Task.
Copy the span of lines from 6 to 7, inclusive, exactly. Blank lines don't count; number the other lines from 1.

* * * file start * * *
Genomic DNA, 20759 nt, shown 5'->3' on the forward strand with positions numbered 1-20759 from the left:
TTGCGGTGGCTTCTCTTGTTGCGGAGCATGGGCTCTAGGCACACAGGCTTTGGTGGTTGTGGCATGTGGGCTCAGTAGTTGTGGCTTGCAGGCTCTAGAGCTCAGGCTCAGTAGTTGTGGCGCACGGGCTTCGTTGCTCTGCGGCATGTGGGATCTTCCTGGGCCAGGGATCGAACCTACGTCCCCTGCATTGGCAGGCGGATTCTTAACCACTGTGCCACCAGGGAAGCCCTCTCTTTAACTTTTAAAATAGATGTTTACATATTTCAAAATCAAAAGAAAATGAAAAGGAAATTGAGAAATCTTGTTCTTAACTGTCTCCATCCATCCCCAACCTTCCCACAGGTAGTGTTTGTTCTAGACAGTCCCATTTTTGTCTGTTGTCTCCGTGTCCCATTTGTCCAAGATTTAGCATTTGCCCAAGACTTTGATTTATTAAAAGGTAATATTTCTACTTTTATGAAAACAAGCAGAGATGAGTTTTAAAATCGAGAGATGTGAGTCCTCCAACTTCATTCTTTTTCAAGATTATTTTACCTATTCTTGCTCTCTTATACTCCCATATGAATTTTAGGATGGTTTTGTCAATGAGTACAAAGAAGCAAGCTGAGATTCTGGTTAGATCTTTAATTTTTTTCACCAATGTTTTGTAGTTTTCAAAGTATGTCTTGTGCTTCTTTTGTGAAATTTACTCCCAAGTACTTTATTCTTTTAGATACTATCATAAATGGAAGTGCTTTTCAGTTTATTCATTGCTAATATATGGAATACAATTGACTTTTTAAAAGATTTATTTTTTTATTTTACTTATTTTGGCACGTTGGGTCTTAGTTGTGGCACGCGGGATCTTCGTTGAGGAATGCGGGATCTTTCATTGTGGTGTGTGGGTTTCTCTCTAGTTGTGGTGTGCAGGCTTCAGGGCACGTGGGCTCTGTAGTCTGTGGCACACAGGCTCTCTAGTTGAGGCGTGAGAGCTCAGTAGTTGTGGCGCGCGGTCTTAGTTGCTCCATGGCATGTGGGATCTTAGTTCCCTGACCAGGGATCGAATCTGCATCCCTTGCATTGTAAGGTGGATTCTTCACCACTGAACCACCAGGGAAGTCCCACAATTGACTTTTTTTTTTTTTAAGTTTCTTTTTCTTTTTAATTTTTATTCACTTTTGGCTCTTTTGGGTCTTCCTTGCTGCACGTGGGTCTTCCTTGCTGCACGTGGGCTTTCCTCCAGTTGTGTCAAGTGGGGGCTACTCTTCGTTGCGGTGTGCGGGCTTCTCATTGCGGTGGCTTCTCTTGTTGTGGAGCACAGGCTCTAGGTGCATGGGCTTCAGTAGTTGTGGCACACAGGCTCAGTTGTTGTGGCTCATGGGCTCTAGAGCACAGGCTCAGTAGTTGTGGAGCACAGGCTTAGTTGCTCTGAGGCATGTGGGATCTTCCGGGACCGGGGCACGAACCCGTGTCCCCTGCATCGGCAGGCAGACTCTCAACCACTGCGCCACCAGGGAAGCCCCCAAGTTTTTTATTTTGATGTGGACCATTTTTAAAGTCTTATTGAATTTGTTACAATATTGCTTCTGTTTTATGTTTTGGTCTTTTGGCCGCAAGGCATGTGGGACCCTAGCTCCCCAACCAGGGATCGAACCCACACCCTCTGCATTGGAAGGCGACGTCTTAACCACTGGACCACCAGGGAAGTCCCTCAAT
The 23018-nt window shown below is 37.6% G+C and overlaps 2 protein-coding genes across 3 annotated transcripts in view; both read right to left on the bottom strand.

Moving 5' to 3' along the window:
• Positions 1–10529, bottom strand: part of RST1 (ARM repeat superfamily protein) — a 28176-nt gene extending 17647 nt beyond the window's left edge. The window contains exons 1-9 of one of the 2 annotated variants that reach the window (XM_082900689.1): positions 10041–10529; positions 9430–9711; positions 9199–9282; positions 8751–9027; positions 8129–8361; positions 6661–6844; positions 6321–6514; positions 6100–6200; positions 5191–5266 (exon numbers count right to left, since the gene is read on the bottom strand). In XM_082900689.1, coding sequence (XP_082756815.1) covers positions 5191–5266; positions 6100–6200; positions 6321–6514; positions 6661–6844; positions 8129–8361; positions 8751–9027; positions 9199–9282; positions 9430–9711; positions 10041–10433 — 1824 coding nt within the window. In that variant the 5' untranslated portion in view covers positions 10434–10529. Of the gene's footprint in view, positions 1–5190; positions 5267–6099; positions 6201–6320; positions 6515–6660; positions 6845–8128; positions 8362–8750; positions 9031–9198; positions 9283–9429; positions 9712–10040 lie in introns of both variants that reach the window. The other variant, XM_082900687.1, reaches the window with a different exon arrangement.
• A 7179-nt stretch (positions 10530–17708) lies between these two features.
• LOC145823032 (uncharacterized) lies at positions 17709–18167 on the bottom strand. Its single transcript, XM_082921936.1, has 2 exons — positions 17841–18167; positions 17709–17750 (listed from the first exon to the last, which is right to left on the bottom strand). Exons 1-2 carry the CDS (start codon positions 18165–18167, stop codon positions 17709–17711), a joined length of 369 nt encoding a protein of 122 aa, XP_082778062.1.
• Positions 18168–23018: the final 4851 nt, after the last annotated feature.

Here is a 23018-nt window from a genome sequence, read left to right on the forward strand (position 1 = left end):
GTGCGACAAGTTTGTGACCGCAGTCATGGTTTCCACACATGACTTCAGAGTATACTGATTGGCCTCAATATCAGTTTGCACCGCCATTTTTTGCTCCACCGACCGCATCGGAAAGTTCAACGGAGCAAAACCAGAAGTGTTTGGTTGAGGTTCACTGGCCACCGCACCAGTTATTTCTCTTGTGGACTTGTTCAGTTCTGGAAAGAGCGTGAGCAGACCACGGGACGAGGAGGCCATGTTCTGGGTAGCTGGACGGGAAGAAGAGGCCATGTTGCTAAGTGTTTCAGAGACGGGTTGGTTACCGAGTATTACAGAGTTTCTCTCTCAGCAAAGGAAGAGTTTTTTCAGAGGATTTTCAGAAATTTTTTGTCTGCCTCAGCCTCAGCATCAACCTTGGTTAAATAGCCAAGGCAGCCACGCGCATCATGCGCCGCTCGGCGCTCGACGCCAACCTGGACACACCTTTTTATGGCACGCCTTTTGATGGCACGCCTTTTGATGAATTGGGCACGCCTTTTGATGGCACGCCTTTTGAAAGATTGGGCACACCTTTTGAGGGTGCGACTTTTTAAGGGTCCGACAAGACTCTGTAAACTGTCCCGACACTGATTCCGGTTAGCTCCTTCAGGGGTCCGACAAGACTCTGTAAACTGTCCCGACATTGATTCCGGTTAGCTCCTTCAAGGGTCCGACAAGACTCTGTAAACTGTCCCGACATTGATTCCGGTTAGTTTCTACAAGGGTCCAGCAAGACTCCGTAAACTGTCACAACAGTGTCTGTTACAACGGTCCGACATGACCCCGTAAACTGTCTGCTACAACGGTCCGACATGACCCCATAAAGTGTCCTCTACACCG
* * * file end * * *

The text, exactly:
• A 7179-nt stretch (positions 10530–17708) lies between these two features.
• LOC145823032 (uncharacterized) lies at positions 17709–18167 on the bottom strand. Its single transcript, XM_082921936.1, has 2 exons — positions 17841–18167; positions 17709–17750 (listed from the first exon to the last, which is right to left on the bottom strand). Exons 1-2 carry the CDS (start codon positions 18165–18167, stop codon positions 17709–17711), a joined length of 369 nt encoding a protein of 122 aa, XP_082778062.1.